US Government’s Close Watch Over Binance Operations Suggests Crypto Crackdown

The Financial Crimes Enforcement Network (FinCEN) will oversee Binance for five years as part of their plea agreement with the United States government, as was previously announced.

A substantial amount of government monitoring of Binance’s activities and commercial interactions was revealed when the compliance promises were unsealed on December 8 by the US Department of Justice (DOJ).

According to a recent analysis published on X (formerly Twitter), a former SEC official named John Reed Stark compared Binance’s new compliance commitments to a “consulting firm’s wish list” and made the accusation that they could result in the platform’s closure.

The 11-page paper details these responsibilities, which include cooperating fully with authorities and providing them with documents, data, and resources when they ask for them.

Activities involving Binance will be closely observed by multiple sections of the DOJ’s criminal division, including those pertaining to export control, national security, counterintelligence, money laundering, and asset recovery.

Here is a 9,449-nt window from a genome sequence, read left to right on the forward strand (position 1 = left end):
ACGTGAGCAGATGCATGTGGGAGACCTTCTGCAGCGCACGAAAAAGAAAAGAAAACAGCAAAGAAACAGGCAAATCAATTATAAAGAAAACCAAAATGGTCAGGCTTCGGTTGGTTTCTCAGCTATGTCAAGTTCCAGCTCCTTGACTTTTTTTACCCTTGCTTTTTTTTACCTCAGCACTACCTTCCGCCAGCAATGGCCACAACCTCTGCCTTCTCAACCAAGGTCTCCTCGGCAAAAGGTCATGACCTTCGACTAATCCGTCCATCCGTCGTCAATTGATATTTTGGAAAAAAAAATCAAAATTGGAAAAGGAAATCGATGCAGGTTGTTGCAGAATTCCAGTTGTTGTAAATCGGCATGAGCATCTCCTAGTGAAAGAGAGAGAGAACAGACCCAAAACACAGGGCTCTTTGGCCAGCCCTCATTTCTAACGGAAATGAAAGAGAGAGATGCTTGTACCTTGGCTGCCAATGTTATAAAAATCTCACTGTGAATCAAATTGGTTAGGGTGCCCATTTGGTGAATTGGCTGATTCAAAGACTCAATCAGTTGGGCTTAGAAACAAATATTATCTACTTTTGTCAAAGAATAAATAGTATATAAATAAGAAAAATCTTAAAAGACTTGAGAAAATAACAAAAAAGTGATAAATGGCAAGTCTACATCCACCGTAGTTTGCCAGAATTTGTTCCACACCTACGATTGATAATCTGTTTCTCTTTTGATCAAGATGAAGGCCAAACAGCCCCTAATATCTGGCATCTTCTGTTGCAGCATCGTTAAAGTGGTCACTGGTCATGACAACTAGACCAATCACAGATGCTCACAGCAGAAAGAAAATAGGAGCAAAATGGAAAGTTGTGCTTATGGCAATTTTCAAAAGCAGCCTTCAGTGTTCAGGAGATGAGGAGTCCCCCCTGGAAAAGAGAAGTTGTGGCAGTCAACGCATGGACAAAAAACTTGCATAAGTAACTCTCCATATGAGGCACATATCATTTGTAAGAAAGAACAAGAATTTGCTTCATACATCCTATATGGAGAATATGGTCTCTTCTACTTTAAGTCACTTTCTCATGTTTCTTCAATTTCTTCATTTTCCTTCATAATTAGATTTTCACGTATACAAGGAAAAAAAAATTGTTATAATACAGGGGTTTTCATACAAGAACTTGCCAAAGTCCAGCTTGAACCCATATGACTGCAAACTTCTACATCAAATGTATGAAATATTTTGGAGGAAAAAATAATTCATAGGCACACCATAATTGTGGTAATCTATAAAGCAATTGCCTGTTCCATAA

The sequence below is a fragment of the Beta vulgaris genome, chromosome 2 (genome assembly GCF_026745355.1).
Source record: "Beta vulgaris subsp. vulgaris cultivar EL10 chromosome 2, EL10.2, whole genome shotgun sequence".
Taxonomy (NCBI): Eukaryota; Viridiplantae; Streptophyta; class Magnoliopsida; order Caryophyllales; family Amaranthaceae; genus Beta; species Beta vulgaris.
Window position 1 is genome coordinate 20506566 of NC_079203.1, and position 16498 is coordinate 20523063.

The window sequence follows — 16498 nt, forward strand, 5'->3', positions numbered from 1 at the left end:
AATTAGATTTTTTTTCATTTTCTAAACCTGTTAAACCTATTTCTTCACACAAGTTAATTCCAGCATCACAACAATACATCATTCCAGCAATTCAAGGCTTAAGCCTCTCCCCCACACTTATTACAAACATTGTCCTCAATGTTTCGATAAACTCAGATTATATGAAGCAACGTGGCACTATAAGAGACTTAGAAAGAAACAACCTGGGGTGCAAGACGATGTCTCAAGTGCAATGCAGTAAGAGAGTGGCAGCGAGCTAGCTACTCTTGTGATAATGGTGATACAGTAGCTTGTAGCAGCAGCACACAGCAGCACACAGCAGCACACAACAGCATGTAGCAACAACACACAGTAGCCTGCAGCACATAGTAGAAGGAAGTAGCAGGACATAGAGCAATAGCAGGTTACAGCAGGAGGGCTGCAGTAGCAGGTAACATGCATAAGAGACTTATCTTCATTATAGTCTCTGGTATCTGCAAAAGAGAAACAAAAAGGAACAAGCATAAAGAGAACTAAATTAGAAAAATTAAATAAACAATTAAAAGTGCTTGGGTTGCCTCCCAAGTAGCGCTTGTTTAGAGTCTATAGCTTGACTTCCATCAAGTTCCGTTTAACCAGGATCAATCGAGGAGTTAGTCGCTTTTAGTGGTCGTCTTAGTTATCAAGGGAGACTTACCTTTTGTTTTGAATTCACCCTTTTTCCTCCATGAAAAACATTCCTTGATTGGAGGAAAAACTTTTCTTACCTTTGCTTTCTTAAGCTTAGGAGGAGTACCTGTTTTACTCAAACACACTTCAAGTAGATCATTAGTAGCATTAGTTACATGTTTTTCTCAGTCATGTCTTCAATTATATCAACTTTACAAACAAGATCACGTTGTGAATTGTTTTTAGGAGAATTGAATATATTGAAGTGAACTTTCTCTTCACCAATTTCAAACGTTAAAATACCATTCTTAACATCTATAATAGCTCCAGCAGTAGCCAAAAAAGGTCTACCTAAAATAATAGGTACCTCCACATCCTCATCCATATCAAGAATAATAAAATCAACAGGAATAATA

Previous reports indicated that, as part of Binance’s plea agreement with the US government, the Financial Crimes Enforcement Network (FinCEN) would oversee the cryptocurrency exchange for five years.

The exchange is anticipated to incur significant financial costs as a result of this unprecedented degree of supervision.

Stark made the following statement: “Binance’s deal forces it to give years of immediate access, audit, examination, and inspection to DOJ, FinCEN, and other forms of financial authorities and law enforcement. This exposes the firm and its clients to a 24/7, 365-day-a-year financial colonoscopy.”

Binance and its ex-CEO Changpeng “CZ” Zhao had already acknowledged breaking U.S. statutes pertaining to terrorist funding and money laundering, and on November 21st, they agreed to pay penalties totaling $4.3 billion.

Binance was first hit with thirteen allegations by the SEC on June 5, alleging that the exchange had traded in tokens without first registering them.

One other thing the SEC has said about Binance is that it should have registered its platform as a broker-dealer clearing agency or exchange.

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